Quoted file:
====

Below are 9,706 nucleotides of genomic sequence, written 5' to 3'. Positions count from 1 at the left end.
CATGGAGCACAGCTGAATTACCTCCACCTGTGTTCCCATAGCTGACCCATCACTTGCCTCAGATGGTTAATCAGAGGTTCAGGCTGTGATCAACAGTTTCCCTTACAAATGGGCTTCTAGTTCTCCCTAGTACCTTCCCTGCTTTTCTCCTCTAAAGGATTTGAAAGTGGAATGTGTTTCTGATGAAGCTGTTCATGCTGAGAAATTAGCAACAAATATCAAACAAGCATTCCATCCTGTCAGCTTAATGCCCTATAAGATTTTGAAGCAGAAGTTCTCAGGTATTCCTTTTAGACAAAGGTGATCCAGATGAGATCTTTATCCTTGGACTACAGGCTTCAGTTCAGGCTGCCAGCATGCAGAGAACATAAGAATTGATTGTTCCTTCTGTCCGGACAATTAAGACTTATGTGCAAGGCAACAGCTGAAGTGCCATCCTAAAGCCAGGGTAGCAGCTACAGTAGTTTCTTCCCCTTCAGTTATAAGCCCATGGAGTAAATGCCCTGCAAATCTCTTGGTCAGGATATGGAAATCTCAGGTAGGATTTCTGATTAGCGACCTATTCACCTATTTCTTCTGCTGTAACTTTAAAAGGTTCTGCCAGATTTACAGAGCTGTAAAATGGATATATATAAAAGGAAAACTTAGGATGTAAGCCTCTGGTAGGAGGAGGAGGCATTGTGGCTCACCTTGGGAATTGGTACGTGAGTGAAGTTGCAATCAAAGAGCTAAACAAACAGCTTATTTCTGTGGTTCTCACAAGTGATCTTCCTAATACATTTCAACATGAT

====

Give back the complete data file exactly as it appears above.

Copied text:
Below are 9,706 nucleotides of genomic sequence, written 5' to 3'. Positions count from 1 at the left end.
CATGGAGCACAGCTGAATTACCTCCACCTGTGTTCCCATAGCTGACCCATCACTTGCCTCAGATGGTTAATCAGAGGTTCAGGCTGTGATCAACAGTTTCCCTTACAAATGGGCTTCTAGTTCTCCCTAGTACCTTCCCTGCTTTTCTCCTCTAAAGGATTTGAAAGTGGAATGTGTTTCTGATGAAGCTGTTCATGCTGAGAAATTAGCAACAAATATCAAACAAGCATTCCATCCTGTCAGCTTAATGCCCTATAAGATTTTGAAGCAGAAGTTCTCAGGTATTCCTTTTAGACAAAGGTGATCCAGATGAGATCTTTATCCTTGGACTACAGGCTTCAGTTCAGGCTGCCAGCATGCAGAGAACATAAGAATTGATTGTTCCTTCTGTCCGGACAATTAAGACTTATGTGCAAGGCAACAGCTGAAGTGCCATCCTAAAGCCAGGGTAGCAGCTACAGTAGTTTCTTCCCCTTCAGTTATAAGCCCATGGAGTAAATGCCCTGCAAATCTCTTGGTCAGGATATGGAAATCTCAGGTAGGATTTCTGATTAGCGACCTATTCACCTATTTCTTCTGCTGTAACTTTAAAAGGTTCTGCCAGATTTACAGAGCTGTAAAATGGATATATATAAAAGGAAAACTTAGGATGTAAGCCTCTGGTAGGAGGAGGAGGCATTGTGGCTCACCTTGGGAATTGGTACGTGAGTGAAGTTGCAATCAAAGAGCTAAACAAACAGCTTATTTCTGTGGTTCTCACAAGTGATCTTCCTAATACATTTCAACATGAT